Yesterday, I read the free sample of a book called The Purpose Driven Life, by Rick Warren, and holy fuck! Talk about a book I would NOT recommend!!! That was like an anarchist manifesto full of false promises in the blindest manifestation I’ve yet seen of faith! I read it from a mention by legendary swimmer Michael Phelps, on a pretty good episode of the Tim Ferriss podcast with him and Grant Hackett, given I have the intent to sample at least a book a week as a resolution in 2021 I’ve yet to post. Michael described it as a book he’d recommend, introduced to him by former football great Ray Lewis, who I knew was more passionate about his faith than his football. Yet, I like to learn about approaches to finding purpose in life enough that I thought I’d give it a try, even one with the Christian approach if it came via Ray Lewis and I am not religious… and am not planning to become religious any time soon. But before I get on with things, I should redeem Michael Phelps with the other book he recommended, which’s sample I also read, and have put on my “to read in the future” list. That was The Subtle Art of Not Giving a Fuck, by Mark Manson. Interesting, the two books were about the same thing, how to focus your life on the things that matter most. One was just things in a prison cell, the other was things in the rest of the world.
Corporations have Boards of Directors to represent the shareholders’ interest, to steer the organization towards a sustainable future, define and adhere to its mandates, etc. They do so with their expertise, experience, and insight into matters relevant to the organization. But what if that corporation was you? And its operations your life? Who would you have on your Board of Directors?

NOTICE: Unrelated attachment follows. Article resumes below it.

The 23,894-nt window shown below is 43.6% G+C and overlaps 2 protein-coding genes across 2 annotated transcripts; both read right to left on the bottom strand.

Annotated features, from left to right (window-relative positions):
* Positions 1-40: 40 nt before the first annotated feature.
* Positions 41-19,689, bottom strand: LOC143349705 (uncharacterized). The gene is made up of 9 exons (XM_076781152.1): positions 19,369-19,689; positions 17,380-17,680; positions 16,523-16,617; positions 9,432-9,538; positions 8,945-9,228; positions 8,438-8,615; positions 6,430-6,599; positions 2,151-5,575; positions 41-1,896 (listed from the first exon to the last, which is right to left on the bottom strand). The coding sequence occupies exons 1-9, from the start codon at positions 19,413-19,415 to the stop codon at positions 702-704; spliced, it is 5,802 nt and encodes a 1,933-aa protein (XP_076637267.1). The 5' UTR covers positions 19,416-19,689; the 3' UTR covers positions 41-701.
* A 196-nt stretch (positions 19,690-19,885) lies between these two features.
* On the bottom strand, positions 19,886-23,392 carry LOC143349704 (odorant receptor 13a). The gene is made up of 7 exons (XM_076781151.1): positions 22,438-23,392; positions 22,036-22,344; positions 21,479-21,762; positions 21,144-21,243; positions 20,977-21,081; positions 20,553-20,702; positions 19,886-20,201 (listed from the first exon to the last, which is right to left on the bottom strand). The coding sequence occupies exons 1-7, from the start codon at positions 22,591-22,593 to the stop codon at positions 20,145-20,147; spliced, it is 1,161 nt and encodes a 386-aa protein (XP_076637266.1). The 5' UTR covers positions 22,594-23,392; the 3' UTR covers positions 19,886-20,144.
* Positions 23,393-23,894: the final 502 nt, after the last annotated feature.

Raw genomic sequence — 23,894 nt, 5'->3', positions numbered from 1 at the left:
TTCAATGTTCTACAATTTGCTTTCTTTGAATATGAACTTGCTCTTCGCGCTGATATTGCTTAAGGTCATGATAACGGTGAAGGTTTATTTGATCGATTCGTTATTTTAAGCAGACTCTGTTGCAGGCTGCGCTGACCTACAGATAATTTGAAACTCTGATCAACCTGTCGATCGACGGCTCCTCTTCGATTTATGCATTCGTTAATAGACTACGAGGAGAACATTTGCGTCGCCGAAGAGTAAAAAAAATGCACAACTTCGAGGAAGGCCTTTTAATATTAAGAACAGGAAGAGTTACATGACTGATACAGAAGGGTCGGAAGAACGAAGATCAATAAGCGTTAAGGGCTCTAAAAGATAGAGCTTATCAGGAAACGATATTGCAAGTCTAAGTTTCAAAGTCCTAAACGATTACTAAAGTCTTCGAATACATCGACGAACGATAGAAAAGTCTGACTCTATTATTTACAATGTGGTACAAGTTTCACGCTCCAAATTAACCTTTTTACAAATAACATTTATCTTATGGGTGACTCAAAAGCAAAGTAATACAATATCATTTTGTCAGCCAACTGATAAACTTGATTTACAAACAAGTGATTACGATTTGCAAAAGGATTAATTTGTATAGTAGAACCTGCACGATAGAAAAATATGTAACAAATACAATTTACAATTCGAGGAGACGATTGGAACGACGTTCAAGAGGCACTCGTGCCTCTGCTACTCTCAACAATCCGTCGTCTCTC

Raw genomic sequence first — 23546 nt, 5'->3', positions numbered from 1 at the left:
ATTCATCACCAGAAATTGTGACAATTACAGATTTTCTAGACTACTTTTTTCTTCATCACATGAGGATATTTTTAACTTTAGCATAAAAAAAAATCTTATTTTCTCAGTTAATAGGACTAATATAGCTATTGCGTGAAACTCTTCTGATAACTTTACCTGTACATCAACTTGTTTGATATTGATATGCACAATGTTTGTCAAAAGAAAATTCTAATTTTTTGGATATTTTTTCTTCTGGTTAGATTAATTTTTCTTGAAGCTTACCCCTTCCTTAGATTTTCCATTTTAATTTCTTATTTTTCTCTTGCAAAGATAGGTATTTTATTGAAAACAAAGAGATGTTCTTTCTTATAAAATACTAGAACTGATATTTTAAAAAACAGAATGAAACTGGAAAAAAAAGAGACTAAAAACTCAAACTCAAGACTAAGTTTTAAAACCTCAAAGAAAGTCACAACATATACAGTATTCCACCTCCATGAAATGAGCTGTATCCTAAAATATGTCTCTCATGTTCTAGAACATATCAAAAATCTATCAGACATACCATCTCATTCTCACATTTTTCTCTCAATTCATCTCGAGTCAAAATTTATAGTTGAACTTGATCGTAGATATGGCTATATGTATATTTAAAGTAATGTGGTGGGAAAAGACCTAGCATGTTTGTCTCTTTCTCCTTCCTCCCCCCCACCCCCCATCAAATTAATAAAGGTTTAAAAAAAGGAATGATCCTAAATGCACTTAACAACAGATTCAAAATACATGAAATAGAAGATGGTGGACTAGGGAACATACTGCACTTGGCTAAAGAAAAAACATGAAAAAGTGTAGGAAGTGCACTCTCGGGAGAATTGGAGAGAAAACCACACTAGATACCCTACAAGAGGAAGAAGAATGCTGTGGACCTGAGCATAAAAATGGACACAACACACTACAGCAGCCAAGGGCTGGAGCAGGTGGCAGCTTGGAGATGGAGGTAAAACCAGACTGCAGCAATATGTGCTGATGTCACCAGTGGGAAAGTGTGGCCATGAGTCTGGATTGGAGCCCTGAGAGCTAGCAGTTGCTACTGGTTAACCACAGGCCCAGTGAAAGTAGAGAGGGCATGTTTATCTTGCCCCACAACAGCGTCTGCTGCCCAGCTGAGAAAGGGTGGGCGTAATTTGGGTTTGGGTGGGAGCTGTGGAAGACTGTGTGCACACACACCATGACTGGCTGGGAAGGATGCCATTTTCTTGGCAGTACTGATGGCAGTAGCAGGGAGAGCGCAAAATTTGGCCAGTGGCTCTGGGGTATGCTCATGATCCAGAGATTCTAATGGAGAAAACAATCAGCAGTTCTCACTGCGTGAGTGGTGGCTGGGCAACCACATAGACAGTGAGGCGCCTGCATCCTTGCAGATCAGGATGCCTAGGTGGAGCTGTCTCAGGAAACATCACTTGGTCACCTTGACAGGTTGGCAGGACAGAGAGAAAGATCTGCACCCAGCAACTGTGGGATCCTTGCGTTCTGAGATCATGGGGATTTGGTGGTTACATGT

Software and hardware usually have a number with them to denote their version. Think Windows 10, iPhone 12, or Android 11, for example. In days of less savvy marketing, and in the operational world, these software and hardware versions often also have a decimal to them, like Android 4.1, for smaller updates and/or upgrades compared to the more major ones that changed by the whole number. On this system of numerical version naming, I thought to myself, what version would I be if I thought about the changes I had gone through as a person in life?
Unlike many people I know, quite possibly most people I know, I don’t have a single or fractional tattoo on my body. The latter would be for people who either changed their minds part way through or maybe ran out of money. I only know of one such person, but I’m neither saying who it is, nor why they didn’t complete it. I only include them because if I did the actual counting, they may tip the balance between whether it’s many people I know that have tattoos, or most people I know that have tattoos. As for me, I have no tattoo, despite possibly having the greatest percentage of skin surface area able to support a tattoo among anyone I know, women included, while still having a full head of hair and no wrinkles. I am that smooth and, um, dermy?
As 2020 comes to a close, I wanted to take a few moments to reflect upon a year that was quite unlike any other I had ever lived. As unique as my year might have been to me, though, I’m pretty sure most people would also be able to say that about 2020 in their lives. Here are some memories that stand out at this time of writing before I go finish off a bunch of things on the year.